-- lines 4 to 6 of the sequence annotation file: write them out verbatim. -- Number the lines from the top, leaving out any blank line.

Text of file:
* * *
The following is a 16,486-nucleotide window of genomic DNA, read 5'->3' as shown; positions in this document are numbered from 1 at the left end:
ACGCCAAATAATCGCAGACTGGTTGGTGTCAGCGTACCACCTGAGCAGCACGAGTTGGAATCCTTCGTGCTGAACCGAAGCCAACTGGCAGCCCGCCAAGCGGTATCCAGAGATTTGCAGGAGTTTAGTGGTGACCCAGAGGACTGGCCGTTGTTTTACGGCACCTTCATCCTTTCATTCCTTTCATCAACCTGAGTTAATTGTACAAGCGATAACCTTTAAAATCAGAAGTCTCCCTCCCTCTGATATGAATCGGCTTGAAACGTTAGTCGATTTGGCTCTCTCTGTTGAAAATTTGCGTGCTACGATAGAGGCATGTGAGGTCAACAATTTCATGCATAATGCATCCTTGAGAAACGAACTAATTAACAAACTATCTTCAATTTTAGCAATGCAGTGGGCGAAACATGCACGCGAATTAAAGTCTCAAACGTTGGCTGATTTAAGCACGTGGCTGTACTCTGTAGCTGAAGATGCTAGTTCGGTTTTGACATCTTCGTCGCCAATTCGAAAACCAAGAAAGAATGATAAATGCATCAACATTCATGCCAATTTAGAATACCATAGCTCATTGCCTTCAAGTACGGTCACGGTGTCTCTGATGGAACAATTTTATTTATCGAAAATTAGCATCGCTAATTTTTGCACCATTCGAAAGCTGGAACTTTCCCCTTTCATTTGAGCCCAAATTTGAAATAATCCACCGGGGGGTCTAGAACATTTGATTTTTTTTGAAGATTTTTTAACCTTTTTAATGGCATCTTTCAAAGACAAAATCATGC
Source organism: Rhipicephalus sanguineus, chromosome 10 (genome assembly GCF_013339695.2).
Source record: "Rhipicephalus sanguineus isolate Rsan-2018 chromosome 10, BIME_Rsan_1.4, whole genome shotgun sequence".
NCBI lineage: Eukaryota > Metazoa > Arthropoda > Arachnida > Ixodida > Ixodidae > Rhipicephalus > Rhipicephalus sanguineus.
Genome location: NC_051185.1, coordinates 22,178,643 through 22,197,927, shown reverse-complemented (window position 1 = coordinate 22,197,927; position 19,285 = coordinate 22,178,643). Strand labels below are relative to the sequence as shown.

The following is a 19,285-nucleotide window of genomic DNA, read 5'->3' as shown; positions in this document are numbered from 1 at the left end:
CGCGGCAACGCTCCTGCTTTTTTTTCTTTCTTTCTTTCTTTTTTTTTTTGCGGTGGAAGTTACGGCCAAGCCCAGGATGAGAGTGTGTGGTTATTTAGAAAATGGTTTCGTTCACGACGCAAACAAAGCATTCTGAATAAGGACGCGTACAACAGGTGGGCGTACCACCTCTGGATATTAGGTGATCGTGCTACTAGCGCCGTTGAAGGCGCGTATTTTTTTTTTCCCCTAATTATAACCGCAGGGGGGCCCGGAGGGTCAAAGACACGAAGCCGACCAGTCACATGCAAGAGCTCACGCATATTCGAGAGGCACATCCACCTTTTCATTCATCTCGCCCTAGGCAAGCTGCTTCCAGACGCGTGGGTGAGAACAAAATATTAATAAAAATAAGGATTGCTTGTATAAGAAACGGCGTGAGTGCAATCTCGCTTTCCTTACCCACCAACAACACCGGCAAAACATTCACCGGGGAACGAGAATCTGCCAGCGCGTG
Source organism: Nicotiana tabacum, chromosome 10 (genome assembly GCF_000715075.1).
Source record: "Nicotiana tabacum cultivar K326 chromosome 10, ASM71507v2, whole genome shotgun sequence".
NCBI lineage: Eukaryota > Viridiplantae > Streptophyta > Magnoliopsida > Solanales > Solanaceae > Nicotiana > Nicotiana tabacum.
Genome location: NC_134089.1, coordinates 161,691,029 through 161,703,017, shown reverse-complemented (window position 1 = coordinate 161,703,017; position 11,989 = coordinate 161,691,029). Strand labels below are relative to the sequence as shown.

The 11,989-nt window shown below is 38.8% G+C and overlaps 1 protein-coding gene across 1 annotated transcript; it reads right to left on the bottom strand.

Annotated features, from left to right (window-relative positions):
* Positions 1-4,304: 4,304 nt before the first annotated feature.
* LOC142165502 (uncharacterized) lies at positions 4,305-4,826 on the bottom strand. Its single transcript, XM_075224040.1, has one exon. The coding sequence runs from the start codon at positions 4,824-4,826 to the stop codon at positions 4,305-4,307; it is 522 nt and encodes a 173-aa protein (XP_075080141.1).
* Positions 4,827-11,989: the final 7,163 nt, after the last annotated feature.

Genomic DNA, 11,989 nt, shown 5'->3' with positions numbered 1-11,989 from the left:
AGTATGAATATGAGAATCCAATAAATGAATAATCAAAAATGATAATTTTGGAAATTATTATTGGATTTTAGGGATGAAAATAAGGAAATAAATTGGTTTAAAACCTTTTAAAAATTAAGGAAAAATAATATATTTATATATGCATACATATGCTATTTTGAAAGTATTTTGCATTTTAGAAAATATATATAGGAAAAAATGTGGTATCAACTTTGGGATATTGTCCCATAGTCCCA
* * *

Source record: "Rhipicephalus sanguineus isolate Rsan-2018 chromosome 10, BIME_Rsan_1.4, whole genome shotgun sequence".
NCBI lineage: Eukaryota > Metazoa > Arthropoda > Arachnida > Ixodida > Ixodidae > Rhipicephalus > Rhipicephalus sanguineus.
Genome location: NC_051185.1, coordinates 22,178,643 through 22,197,927, shown reverse-complemented (window position 1 = coordinate 22,197,927; position 19,285 = coordinate 22,178,643). Strand labels below are relative to the sequence as shown.